All employers should have the obligation to work with unions and employee representatives through a pay equity committee. The committee would be responsible for developing a pay equity plan and monitoring any progress made to eliminate the wage gap. At least half of the representatives on the pay equity committee should be women workers from predominately female job classes.

This legislation would also need to have non-sexist evaluation methods. Evaluation methods used to review predominately female and male job classes should be equal and free of gender bias.

The legislation should ensure that pay equity is not negotiable. Pay equity is a non-negotiable human right. It should not be included in the collective bargaining process. Pay equity needs to be addressed separately to identify and remedy past pay discrimination against women and other equity groups.

Canada's legislation should have sustainability. An employer should have an obligation to maintain pay equity once a plan has been implemented. Where there is a union, the union would share the responsibility to ensure that pay equity is being respected in the workplace.

There also needs to be a pay equity commission. A new Canadian pay equity commission should be created to administer the pay equity law. This commission would provide education and assistance to employers, unions and employees, review complaints, conduct investigations and conduct random workplace audits. It would offer advocacy services for unrepresented workers, conduct research, and issue orders to ensure the law is enforced.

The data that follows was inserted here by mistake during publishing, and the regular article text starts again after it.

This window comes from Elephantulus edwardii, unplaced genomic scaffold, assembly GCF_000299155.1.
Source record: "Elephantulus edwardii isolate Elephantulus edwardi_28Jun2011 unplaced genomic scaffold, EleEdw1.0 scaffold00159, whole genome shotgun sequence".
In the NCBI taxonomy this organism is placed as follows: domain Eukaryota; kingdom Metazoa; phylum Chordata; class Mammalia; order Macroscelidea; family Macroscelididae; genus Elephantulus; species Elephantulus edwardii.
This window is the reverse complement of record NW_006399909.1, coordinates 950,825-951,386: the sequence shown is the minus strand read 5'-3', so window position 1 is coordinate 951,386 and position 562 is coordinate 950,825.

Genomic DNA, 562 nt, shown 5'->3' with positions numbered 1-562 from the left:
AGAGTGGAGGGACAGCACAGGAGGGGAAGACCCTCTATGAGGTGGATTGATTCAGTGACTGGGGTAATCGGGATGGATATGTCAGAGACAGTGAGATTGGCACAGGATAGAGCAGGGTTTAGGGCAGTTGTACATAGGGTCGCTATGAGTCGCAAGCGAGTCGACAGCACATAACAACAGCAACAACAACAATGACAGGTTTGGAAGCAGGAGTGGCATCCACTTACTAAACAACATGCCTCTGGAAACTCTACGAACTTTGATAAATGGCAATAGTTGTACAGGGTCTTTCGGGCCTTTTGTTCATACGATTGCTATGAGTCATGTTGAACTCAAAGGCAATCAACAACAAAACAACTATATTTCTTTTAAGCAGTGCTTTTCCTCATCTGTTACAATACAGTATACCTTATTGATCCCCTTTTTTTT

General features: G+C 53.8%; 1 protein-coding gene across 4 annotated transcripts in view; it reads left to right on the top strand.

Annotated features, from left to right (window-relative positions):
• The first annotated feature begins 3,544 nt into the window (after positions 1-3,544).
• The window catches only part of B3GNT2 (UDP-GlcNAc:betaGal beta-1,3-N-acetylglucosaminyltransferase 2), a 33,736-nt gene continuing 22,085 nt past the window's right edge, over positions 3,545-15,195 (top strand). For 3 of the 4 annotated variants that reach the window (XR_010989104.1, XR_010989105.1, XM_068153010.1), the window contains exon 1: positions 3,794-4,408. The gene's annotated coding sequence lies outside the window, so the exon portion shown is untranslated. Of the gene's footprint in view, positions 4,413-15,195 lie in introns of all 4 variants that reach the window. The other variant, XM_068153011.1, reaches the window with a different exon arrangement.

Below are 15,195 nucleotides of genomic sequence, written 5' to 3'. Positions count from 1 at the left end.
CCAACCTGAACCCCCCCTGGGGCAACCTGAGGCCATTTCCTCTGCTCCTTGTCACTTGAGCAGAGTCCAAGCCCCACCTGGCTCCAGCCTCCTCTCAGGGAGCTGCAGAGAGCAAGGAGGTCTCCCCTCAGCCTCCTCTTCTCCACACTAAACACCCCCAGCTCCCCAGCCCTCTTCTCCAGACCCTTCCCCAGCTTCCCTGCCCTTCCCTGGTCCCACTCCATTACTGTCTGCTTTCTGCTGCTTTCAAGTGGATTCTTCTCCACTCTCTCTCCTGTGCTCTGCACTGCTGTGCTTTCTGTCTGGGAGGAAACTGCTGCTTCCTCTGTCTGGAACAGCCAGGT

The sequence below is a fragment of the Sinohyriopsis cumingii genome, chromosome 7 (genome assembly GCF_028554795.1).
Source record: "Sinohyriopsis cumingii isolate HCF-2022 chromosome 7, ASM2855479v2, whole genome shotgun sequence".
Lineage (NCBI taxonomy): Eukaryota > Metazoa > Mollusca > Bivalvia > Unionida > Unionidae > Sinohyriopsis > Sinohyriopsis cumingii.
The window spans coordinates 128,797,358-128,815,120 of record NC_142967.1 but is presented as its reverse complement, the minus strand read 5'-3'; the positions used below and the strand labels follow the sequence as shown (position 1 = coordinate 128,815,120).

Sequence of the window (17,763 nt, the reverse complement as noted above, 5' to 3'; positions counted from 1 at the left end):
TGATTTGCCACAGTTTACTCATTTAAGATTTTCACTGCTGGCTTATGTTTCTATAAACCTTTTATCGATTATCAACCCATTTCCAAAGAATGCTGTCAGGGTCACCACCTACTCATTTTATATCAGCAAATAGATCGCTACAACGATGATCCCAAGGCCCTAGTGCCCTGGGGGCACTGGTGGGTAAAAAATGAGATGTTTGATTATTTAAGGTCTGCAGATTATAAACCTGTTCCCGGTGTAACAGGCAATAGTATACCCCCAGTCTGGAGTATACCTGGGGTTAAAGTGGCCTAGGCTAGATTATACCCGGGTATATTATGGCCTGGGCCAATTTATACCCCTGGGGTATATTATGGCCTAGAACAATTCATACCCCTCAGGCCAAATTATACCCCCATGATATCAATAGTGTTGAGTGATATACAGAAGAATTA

The government should provide enough human and financial resources to allow the commission to effectively administer the pay equity legislation.

Finally, we need to create a pay equity tribunal. A new Canadian pay equity hearing tribunal would need to be set up to adjudicate disputes on any issues which arise in the implementation or maintenance of pay equity. It should be an expert tribunal, knowledgeable about pay equity and equality rights.

The Conservatives have clearly ignored the 500 page pay equity task force report saying that there is no consensus when there has been consensus to this report, a very clear consensus. The government has no intention of addressing inequality between the sexes in this country. This has been proven by its reaction to this report, its cuts to Status of Women Canada, its changes to the mandate of that department, and the elimination of the court challenges program.

Conservatives want to take Canadians back 25 years instead of moving Canada ahead. They are also eager to waste taxpayers' money by holding more consultations with stakeholders when the 2004 report was not only very thorough but is available for action now.

The Liberal Party's record is not much better. It had the chance to act on the 2004 task force report and failed draft legislation. It did not take the initiative to implement proactive pay equity legislation even after very high profile court cases.

It is not very clear to me why the Conservative government refuses to draft new legislation. In 1998 the now Prime Minister described our current pay equity law as follows:

For taxpayers, however, it's a rip-off. And it has nothing to do with gender. Both men and women taxpayers will pay additional money to both men and women in the civil service. That's why the federal government should scrap its ridiculous pay equity law.

He also pointed to specific flaws in the current legislation: